I freshly installed Windows 8.1 RTM on my old laptop and the setup beautifully recognized all my devices and installed the drivers for them. However the Hibernate option didn’t show up in the shutdown menu. As a first try I enabled hibernation with the powercfg /h on command with no success.

It seems that after enabling hibernation, the Hibernate button must be enabled as well. On the left pane of the Power Options dialog you can find the Choose what the power buttons do action:

hibernate-power-options

When the Define power buttons and turn on password protection dialog is displayed you can turn on the Hibernate button with administrative privileges:

hibernate-shutdown-settings

Now you can click Hibernate in the old world:

hibernate-shutdown-menu

And in the new world as well:

hibernate-shutdown-charm

 

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ASP.NET 4.0 forms authentication issues with IE11

As I mentioned earlier, solutions that rely on User-Agent sniffing may break, when a new browser or a new version of an existing browser is released. Unfortunately because ASP.NET also contains browser-specific code, the new Internet Explorer 11 may cause some problems there as well.

Lucky coincidence, that one day after my previous post Eric Lawrence published an article about IE11 and User-Agent sniffing. Some interesting facts from his article:

  • The IE team deliberately designed the UA string to cause most sniffing logic to interpret it either Gecko or WebKit and not as previous IE version.
  • During the summer the ASP.NET team published a set of patches to fix the IE11 issues in earlier .NET versions. For example KB2836939 is for .NET 4.0, and you can find more links in Eric’s article.

The issue we experienced was on an older server that was running ASP.NET 4.0. IE11 sent the forms authentication cookie to the server, but the server completely ignored it. In the web.config file the forms element didn’t contain the cookieless attribute, because the default UseDeviceProfile worked perfectly before, however now we had to set it to UseCookies to make the authentication work with IE11 as well.

The patch mentioned earlier was not installed on this server, and we have not seen similar issues on .NET 4.5.

By the way setting cookieless="UseCookies" explicitly is a good security practice.

 

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IE11 User-Agent string

Windows 8.1 comes with the new Internet Explorer 11 which sends the following User-Agent string in the HTTP requests to the webservers:

Mozilla/5.0 (Windows NT 6.3; WOW64; Trident/7.0; rv:11.0) like Gecko

To see what’s the point here, compare this with the old versions’ UA strings:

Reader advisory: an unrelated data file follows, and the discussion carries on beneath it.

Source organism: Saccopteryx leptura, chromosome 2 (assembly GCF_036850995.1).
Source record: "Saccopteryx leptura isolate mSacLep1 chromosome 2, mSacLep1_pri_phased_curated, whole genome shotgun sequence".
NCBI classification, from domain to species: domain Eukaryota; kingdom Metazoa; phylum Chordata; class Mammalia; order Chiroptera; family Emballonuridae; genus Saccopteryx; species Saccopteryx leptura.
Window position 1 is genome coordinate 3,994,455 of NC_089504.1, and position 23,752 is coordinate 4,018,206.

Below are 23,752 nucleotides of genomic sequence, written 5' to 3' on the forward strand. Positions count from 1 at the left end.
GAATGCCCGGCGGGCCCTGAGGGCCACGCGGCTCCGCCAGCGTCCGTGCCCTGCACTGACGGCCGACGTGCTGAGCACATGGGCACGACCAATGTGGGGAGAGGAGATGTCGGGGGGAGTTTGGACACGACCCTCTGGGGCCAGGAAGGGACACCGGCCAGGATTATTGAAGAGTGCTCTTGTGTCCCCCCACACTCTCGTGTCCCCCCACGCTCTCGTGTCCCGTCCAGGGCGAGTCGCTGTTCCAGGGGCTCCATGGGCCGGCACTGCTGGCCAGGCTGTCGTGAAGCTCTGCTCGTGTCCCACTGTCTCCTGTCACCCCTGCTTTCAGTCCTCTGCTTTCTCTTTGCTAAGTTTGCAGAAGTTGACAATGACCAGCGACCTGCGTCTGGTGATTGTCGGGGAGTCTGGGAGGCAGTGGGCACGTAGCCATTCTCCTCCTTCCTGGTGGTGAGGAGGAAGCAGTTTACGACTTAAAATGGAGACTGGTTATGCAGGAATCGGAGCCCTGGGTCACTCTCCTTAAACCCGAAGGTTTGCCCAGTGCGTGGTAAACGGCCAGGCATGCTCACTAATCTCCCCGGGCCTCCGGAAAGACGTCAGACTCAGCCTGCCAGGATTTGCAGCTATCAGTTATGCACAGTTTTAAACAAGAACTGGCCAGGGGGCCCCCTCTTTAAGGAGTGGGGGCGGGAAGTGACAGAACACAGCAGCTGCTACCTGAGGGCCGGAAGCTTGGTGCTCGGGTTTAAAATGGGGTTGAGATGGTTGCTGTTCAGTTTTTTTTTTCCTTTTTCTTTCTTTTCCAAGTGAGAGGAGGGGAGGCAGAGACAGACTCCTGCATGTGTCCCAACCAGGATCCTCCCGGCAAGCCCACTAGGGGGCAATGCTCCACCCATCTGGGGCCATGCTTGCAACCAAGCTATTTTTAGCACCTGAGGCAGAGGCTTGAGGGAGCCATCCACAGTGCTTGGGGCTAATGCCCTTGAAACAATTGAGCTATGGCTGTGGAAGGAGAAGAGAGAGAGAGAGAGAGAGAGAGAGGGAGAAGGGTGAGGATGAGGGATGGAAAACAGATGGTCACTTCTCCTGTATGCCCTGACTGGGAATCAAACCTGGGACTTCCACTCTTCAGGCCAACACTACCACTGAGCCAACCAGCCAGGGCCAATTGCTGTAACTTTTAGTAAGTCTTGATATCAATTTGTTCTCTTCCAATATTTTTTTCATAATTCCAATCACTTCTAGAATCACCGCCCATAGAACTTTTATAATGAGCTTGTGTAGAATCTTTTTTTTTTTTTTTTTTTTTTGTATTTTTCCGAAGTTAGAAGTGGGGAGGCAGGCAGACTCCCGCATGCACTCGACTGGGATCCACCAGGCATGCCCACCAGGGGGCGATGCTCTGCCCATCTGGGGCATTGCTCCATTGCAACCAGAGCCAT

Mozilla/5.0 (compatible; MSIE 10.0; Windows NT 6.2; Trident/6.0)
Mozilla/5.0 (compatible; MSIE 9.0; Windows NT 6.1; Trident/5.0)

The format completely changed, what’s more the MSIE token is completely removed! This change may cause issues, if your code contains browser-specific parts, because your old code probably won’t recognize the new browser.

Even the ASP.NET platform contains codes which respect the client’s browser, and unfortunately there were some issues in the past when some features didn’t work well with the new browsers.

Thankfully the browser detection feature of ASP.NET is completely customizable with .browser files, and if you check the C:\Windows\Microsoft.NET\Framework64\v4.0.30319\Config\Browsers\ie.browser file on Windows 8.1, you will see that it already contains a section for IE11:

<browser id="InternetExplorer" parentID="Mozilla">
   <identification>
     <userAgent match="Trident/(?'layoutVersion'[7-9]|0*[1-9]\d+)(\.\d+)?;(.*;)?\s*rv:(?'version'(?'major'\d+)(\.(?'minor'\d+)))" />
     <userAgent nonMatch="IEMobile" />
     <userAgent nonMatch="MSIE " />
   </identification>
   <capabilities>
     <capability name="browser"              value="InternetExplorer" />
     <capability name="version"              value="${version}" />
     <capability name="majorversion"         value="${major}" />
     <capability name="minorversion"         value="${minor}" />
     <capability name="layoutEngine"         value="Trident" />
     <capability name="layoutEngineVersion"  value="${layoutVersion}" />
     <capability name="type"                 value="InternetExplorer${major}" />
   </capabilities>
</browser>

My personal experience is that old web applications must be thoroughly tested with the new IE11, even if you didn’t write any browser-dependent code, because the platform you rely on may also contain such logic. You must be especially careful if you run ASP.NET 4.0 on the server (probably because you cannot do the in-place upgrade to 4.5).

In a next post I will write about some issues we saw while we tested our ASP.NET apps with IE11.